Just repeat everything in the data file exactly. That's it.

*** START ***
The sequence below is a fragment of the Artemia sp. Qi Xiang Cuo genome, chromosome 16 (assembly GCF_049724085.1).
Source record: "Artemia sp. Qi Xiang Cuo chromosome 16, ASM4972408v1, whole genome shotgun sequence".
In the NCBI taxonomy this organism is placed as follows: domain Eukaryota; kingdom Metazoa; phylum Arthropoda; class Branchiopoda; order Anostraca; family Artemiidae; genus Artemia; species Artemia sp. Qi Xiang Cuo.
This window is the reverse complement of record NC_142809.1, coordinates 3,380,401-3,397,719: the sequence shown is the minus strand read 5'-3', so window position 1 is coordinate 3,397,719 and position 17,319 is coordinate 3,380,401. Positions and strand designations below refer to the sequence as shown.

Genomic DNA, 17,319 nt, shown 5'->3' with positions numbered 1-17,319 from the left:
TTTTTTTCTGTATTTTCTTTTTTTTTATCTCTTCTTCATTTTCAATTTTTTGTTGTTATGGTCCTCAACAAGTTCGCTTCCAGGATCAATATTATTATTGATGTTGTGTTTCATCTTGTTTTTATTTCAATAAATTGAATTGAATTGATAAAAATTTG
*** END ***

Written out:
The sequence below is a fragment of the Artemia sp. Qi Xiang Cuo genome, chromosome 16 (assembly GCF_049724085.1).
Source record: "Artemia sp. Qi Xiang Cuo chromosome 16, ASM4972408v1, whole genome shotgun sequence".
In the NCBI taxonomy this organism is placed as follows: domain Eukaryota; kingdom Metazoa; phylum Arthropoda; class Branchiopoda; order Anostraca; family Artemiidae; genus Artemia; species Artemia sp. Qi Xiang Cuo.
This window is the reverse complement of record NC_142809.1, coordinates 3,380,401-3,397,719: the sequence shown is the minus strand read 5'-3', so window position 1 is coordinate 3,397,719 and position 17,319 is coordinate 3,380,401. Positions and strand designations below refer to the sequence as shown.

Genomic DNA, 17,319 nt, shown 5'->3' with positions numbered 1-17,319 from the left:
TTTTTTTCTGTATTTTCTTTTTTTTTATCTCTTCTTCATTTTCAATTTTTTGTTGTTATGGTCCTCAACAAGTTCGCTTCCAGGATCAATATTATTATTGATGTTGTGTTTCATCTTGTTTTTATTTCAATAAATTGAATTGAATTGATAAAAATTTG